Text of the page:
1. Drink bottled water. Refrain from drinking tap water, including when brushing teeth.
2. Avoid eating fresh fruits and vegetables unless they are cooked or washed in clean water and peeled.
3. Bring a small first aid kit, including antacids, anti-diarrhea medication and any prescription medications.
The diversity of Chinese cuisine reflects China’s long history. With each dynasty, new recipes and cooking styles emerged. The food on tour will introduce you to many of the country’s “Eight Cuisines”— Shangdong, Sichuan, Guangdong, Fujian, Jiangsu, Zhejiang, Hunan and Anhui. Sichuan cooking features three peppers (Chinese prickly ash, pepper and hot pepper), three aromas (shallot, ginger, and garlic), seven tastes (sweet, sour, tingling, spicy, bitter, piquant and salty) and eight flavors (fish-flavored, sour with spice, pepper-tingling, odd flavor, tingling with spice, red spicy oily, ginger sauce and home cooking). Hunan cuisine stresses the use of oil, dense color and techniques that produce crispness, softness and tenderness as well as savory flavors and spices. Popular dishes include stewed fins, fried fresh cabbage with chestnuts and Dong Anzi chicken. Along the Yangtze River, you may sample Ahhui cuisine. Some traditional Ahhui dishes include braised turtle with ham and Fuliji grilled chicken.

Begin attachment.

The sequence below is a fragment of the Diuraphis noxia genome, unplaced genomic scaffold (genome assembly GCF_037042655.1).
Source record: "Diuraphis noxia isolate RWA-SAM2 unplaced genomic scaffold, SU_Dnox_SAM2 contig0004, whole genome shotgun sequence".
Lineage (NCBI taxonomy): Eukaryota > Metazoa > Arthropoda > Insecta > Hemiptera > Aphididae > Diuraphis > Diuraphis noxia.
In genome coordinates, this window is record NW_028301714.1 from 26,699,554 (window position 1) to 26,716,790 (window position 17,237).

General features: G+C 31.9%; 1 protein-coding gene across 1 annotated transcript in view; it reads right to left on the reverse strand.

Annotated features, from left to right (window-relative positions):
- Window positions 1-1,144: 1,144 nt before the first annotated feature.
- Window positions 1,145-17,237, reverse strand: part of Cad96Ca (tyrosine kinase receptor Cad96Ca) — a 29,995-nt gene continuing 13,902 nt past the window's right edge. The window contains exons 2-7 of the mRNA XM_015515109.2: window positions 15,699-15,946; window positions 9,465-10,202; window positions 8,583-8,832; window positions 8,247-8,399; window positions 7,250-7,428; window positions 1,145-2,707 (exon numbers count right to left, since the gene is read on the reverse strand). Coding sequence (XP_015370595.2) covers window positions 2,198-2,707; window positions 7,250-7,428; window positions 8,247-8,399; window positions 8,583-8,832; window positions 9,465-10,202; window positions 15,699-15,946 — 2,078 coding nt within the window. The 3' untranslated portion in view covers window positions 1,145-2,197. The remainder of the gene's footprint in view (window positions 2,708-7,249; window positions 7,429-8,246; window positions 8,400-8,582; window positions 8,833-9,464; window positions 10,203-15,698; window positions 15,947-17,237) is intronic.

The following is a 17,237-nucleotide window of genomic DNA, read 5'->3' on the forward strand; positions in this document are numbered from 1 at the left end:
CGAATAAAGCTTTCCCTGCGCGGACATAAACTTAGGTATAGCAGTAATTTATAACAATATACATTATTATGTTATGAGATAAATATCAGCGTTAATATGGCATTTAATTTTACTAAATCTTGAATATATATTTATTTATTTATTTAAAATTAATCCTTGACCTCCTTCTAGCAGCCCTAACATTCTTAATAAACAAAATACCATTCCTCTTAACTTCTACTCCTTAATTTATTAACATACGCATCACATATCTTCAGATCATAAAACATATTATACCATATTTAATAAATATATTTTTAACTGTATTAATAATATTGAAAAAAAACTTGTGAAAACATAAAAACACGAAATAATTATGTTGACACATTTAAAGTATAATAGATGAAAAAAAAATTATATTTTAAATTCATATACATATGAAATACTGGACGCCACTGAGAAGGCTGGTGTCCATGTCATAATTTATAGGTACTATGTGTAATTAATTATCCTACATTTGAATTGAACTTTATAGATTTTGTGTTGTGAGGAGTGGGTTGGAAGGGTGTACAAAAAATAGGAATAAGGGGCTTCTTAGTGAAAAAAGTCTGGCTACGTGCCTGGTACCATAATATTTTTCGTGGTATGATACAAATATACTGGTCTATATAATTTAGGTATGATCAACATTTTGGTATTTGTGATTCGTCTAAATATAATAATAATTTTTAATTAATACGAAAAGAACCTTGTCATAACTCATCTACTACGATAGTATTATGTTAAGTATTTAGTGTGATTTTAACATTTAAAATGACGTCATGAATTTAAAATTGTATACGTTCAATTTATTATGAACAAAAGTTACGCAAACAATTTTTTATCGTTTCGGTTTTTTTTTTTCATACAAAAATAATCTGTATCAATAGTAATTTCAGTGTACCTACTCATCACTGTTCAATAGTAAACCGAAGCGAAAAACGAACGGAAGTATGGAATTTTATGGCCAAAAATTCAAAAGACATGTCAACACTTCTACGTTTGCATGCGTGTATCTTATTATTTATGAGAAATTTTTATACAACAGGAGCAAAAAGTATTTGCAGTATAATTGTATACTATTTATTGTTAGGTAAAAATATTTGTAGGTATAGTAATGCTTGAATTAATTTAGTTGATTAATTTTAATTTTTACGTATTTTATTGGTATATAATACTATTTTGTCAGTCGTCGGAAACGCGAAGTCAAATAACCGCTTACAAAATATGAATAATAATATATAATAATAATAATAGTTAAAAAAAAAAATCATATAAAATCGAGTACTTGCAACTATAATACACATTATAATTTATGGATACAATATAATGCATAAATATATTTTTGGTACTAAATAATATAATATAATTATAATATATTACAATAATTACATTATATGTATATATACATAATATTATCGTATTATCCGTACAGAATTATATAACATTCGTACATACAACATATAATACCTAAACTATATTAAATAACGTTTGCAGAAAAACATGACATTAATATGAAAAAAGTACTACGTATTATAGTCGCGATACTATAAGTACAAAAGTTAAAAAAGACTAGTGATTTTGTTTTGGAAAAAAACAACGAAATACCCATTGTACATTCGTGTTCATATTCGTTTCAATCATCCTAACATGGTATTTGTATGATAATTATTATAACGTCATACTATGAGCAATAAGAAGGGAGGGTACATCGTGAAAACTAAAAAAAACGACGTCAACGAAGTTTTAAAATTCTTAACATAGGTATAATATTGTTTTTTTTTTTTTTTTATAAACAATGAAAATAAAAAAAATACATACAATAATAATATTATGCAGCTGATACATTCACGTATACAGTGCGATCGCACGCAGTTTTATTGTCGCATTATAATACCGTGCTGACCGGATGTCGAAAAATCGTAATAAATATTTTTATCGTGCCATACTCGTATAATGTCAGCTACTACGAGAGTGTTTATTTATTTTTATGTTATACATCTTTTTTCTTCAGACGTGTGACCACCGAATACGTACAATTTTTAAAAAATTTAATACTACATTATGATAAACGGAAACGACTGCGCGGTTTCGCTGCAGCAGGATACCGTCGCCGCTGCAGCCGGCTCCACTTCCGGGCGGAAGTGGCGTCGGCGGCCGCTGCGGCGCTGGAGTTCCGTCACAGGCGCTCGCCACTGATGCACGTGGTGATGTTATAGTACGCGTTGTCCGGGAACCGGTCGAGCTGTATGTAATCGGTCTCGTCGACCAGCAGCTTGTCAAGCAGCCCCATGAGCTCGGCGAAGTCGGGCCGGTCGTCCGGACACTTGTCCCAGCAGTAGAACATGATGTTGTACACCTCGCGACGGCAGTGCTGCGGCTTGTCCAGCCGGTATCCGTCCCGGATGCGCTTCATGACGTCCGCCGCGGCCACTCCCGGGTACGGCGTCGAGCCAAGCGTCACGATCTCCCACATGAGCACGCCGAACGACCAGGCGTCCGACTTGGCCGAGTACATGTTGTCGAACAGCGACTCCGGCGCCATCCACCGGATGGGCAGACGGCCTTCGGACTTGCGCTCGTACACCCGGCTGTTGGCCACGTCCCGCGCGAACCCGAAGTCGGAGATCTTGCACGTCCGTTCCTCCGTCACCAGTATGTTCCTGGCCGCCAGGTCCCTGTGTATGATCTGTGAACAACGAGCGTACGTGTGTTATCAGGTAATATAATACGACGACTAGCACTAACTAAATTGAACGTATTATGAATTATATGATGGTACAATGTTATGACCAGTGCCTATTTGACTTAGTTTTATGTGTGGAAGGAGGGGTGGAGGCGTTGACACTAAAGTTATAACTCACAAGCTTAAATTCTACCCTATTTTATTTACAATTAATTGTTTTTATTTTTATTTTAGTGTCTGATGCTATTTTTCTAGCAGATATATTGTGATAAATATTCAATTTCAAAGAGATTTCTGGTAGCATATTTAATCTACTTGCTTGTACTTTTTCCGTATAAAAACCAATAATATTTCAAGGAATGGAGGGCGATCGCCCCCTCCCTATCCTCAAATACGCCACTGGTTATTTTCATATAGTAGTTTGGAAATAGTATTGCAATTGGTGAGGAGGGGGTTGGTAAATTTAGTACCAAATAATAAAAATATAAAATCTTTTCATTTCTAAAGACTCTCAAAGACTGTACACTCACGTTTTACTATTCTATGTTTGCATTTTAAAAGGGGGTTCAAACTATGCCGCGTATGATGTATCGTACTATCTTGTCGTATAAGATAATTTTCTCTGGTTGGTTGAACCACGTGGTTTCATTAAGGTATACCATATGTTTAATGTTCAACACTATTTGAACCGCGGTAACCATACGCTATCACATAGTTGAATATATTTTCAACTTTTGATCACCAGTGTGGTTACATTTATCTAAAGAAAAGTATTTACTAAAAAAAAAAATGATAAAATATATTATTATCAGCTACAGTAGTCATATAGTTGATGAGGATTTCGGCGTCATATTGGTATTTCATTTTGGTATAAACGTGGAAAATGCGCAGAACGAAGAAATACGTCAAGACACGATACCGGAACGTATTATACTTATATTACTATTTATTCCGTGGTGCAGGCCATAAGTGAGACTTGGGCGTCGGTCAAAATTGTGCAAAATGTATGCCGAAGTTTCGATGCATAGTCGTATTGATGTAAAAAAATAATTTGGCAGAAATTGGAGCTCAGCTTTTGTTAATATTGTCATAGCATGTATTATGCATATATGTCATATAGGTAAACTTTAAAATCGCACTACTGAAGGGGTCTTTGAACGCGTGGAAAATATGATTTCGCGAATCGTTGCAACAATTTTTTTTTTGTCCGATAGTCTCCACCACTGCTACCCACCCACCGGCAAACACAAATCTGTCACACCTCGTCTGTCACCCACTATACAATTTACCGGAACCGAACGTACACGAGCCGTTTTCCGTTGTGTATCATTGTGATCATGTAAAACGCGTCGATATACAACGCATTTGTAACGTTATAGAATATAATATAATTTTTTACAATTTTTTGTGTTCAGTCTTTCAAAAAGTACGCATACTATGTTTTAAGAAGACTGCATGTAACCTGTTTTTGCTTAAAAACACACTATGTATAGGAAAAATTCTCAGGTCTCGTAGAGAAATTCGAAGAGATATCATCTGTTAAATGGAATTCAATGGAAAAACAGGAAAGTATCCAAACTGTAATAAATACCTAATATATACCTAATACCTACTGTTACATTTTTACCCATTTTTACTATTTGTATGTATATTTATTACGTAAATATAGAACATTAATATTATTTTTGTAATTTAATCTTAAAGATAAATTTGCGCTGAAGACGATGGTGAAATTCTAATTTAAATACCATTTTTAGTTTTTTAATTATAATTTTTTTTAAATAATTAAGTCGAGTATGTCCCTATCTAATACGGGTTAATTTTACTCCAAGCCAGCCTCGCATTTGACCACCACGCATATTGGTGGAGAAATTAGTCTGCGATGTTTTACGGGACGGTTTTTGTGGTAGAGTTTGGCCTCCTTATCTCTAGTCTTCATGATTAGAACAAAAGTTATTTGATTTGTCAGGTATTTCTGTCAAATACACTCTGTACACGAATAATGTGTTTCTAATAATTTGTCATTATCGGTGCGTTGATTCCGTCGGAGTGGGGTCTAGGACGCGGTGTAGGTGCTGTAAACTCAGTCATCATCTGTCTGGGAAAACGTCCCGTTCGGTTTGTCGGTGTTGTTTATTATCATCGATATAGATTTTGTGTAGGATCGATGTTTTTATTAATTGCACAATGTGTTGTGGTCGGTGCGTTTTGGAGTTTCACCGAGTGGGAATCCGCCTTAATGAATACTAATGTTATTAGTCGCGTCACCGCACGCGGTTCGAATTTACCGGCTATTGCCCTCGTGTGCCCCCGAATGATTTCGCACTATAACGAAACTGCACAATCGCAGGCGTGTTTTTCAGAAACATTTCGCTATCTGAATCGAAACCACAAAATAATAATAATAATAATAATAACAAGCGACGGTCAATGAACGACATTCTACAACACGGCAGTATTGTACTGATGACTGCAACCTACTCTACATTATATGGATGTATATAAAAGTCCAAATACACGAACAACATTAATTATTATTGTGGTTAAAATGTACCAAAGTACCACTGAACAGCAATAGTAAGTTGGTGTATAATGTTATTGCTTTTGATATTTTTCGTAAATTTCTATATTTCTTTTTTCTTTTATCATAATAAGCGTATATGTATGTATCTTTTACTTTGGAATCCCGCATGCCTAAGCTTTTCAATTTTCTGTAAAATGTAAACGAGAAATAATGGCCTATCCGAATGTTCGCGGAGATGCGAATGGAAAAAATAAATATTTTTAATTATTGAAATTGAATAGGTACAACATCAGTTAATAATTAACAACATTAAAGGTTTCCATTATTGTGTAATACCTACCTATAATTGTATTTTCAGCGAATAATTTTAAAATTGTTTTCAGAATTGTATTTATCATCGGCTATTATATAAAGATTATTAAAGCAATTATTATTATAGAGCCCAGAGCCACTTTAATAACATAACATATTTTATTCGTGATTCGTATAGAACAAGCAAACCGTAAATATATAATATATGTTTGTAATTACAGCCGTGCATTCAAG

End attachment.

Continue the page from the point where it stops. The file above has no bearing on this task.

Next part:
Please note that, depending upon the season, China’s climate can change drastically as you move from one destination to the next. Due to the varying climates on your trip, we advise that you pack in layers. Light, loose-fitting clothing that provides comfort when exploring the sights is essential for your tour. A sturdy pair of walking shoes or sneakers is also recommended for shore excursions and exploring the cities. It’s always a good idea to be prepared for any eventuality—a lightweight sports jacket and rainwear are advised. Also, remember that it is preferable not to visit religious sites with bare legs and shoulders (and entrance may be denied on this basis).
The flights for tours beginning or ending in China will arrive or depart from Beijing and/or Shanghai. On-tour transportation is provided primarily by private motor coach, but may include planes, trains, boats, ferries, or other modes. When traveling by train there may be times when you will have to handle your own luggage, and you’ll find that lightweight luggage provides a distinct advantage. During free time, you may wish to explore the cities by public transportation, and your tour coordinator and tour guide will have suggestions.
Chinese money is called renminbi (RMB), which means “People’s Currency.”
The popular unit of RMB is yuan. Better rates of exchange are available
in China, because exchange rates are fixed throughout China. In Hong
Kong, the currency is the Hong Kong dollar (HK$). We advise that you
take a combination of bank/ATM cards and credit cards, as needed. We
suggest that you inform your bank and credit card company of your travel
plans, so that they won’t confuse your international purchases for